Ultrasonographic evaluation of the endometrium in postmenopausal vaginal bleeding

Katharine G Davidson, Theodore J Dubinsky
Radiologic Clinics of North America 2003, 41 (4): 769-80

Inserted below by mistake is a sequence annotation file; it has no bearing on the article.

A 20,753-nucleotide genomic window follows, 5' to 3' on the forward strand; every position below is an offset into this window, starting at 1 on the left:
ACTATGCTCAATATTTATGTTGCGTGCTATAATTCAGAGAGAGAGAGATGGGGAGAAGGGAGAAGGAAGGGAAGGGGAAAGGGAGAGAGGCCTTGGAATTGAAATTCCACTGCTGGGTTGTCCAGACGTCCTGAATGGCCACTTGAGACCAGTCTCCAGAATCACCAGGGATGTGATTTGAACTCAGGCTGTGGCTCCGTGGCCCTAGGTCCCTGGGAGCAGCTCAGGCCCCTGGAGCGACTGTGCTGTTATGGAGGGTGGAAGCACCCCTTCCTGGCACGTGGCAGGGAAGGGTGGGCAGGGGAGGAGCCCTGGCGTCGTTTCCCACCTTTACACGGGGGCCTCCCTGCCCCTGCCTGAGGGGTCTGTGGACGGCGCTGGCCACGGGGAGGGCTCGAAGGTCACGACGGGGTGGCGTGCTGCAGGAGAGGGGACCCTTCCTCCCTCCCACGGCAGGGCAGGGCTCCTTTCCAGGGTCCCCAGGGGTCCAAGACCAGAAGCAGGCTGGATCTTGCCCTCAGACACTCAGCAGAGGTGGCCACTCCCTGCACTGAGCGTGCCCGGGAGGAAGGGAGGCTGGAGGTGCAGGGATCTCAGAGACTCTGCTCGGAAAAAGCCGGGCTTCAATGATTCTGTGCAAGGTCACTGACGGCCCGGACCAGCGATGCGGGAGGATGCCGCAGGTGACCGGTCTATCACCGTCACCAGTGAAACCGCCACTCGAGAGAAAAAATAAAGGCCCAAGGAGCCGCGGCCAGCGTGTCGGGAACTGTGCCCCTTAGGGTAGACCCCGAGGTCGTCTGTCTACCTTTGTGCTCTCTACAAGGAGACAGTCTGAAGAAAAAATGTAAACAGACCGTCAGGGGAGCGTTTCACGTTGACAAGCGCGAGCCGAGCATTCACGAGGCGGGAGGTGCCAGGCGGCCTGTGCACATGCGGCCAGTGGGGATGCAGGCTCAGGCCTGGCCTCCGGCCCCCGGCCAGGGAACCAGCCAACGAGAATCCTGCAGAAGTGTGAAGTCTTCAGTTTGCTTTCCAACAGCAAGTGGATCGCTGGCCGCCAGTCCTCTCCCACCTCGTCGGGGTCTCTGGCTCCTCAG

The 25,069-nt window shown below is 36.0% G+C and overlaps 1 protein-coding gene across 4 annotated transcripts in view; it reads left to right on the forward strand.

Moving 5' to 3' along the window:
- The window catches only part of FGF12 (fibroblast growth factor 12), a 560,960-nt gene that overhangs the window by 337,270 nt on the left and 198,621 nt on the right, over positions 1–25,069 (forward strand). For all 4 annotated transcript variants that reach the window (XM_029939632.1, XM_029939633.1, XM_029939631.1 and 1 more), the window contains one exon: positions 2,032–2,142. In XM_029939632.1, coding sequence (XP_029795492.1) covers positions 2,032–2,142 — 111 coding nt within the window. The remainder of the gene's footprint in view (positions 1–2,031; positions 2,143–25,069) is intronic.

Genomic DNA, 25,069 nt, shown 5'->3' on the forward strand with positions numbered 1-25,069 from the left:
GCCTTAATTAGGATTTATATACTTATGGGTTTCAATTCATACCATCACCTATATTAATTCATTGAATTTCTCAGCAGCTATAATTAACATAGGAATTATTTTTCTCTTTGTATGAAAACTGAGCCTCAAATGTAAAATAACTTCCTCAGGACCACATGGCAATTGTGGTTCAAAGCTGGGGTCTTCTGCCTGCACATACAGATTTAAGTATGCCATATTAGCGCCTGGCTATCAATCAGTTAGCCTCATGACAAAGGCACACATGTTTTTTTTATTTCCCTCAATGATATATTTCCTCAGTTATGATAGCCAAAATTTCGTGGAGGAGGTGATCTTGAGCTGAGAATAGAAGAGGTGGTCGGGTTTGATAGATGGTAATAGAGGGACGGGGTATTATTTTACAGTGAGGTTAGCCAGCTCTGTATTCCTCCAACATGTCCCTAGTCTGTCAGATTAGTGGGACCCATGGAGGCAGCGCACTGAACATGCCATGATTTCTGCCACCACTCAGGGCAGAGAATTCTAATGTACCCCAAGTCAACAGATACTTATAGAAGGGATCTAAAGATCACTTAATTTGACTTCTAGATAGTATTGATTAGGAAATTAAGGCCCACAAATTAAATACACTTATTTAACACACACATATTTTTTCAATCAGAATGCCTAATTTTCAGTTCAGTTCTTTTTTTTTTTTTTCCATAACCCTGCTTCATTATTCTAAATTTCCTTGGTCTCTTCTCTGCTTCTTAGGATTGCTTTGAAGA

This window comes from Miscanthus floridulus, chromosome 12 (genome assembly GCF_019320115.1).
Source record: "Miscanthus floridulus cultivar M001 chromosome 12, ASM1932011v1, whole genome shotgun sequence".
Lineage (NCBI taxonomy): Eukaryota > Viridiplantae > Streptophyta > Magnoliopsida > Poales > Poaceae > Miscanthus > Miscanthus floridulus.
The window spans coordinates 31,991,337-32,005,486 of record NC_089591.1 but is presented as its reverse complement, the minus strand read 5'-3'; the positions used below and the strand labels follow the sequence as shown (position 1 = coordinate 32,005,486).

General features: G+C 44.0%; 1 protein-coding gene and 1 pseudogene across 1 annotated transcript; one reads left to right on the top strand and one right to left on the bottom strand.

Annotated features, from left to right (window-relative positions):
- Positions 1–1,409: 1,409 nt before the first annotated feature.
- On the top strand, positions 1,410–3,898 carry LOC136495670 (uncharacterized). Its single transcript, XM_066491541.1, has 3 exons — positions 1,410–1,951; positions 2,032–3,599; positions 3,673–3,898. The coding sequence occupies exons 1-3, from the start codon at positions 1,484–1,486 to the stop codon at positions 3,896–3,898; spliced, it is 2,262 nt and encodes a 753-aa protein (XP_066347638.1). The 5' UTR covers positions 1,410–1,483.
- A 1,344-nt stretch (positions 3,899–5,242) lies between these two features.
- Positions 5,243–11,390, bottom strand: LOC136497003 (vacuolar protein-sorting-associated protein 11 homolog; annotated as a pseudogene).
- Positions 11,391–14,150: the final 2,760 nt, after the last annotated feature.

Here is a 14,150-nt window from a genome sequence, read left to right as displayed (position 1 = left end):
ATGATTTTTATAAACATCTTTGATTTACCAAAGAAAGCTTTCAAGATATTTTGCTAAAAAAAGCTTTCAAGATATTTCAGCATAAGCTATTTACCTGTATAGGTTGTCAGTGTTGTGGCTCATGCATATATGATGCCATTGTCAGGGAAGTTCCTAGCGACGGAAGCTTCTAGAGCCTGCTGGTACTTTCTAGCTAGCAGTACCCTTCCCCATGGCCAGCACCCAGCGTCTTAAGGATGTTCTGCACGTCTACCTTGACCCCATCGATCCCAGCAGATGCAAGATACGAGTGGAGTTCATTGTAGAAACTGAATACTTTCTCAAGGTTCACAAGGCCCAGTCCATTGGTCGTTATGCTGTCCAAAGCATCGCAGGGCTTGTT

Transvaginal ultrasound with SIS is a cost-minimizing screening tool for perimenopausal and postmenopausal women with vaginal bleeding. Its use decreases the need for invasive diagnostic procedures for women without abnormalities, and ultrasound increases the sensitivity of detecting abnormalities in women with pathologic conditions. Vaginal sonography is preferred over uniform biopsy of postmenopausal women with vaginal bleeding because it (1) is a less invasive procedure, (2) is generally painless, (3) has no complications, and (4) may be more sensitive for detecting carcinoma than blind biopsy. Transvaginal sonography is rarely nondiagnostic. Endometrial sampling is less successful in women with a thin endometrial stripe on ultrasound than in women with real endometrial pathologic condition. A limitation of ultrasound is that an abnormal finding is not specific: ultrasound cannot always reliably distinguish between benign proliferation, hyperplasia, polyps, and cancer. Although ultrasound may not be able to distinguish between hyperplasia and malignancy, the next step in the clinical treatment requires tissue sampling. Because of the risk of progression of complex hyperplasia to carcinoma, patients with this finding may benefit from hormonal suppression, dilatation and curettage, endometrial ablation, or hysterectomy, depending on the clinical scenario. The inability to distinguish these two entities based on ultrasound alone should not be seen as a limitation because tissue sampling is required in either case. Occasionally (in 5% to 10% of cases), a woman's endometrium cannot be identified on ultrasound, and these women also need further evaluation. Ultrasonography also may be used as a first-line investigation in other populations with abnormal uterine bleeding. In a multicenter, randomized, controlled trial of 400 women with abnormal uterine bleeding, the investigators found that transvaginal sonography combined with Pipelle endometrial biopsy and outpatient hysteroscopy was as effective as inpatient hysteroscopy and curettage. The subject, included women older than 35 years with PMB, menorrhagia, intermenstrual bleeding, postcoital bleeding, or irregular menses. Transvaginal sonography may be a cost-effective. sensitive, and well-tolerated method to evaluate most women with abnormal bleeding in combination with physical examination and endometrial biopsy and hysteroscopy us indicated. Hysteroscopy is likely to become the new gold standard in the future because of its ability to visualize directly the endometrium and perform directed biopsies as indicated. As office-based hysteroscopy becomes more practical and widespread, the technique may become more cost effective. An evaluation plan using transvaginal sonography as the initial screening evaluation followed by endometrial biopsy or, more likely, hysteroscopy is likely to become the standard of care (Fig. 12). It remains unproven whether certain patients at higher risk for carcinoma should proceed directly to invasive evaluation. Women on tamoxifen with persistent recurrent bleeding, women with significant risk factors for carcinoma, and women with life-threatening hemorrhage comprise this group. Further studies are still necessary to evaluate high-risk patients and determine whether ultrasound or biopsy is really the most cost-effective initial test.

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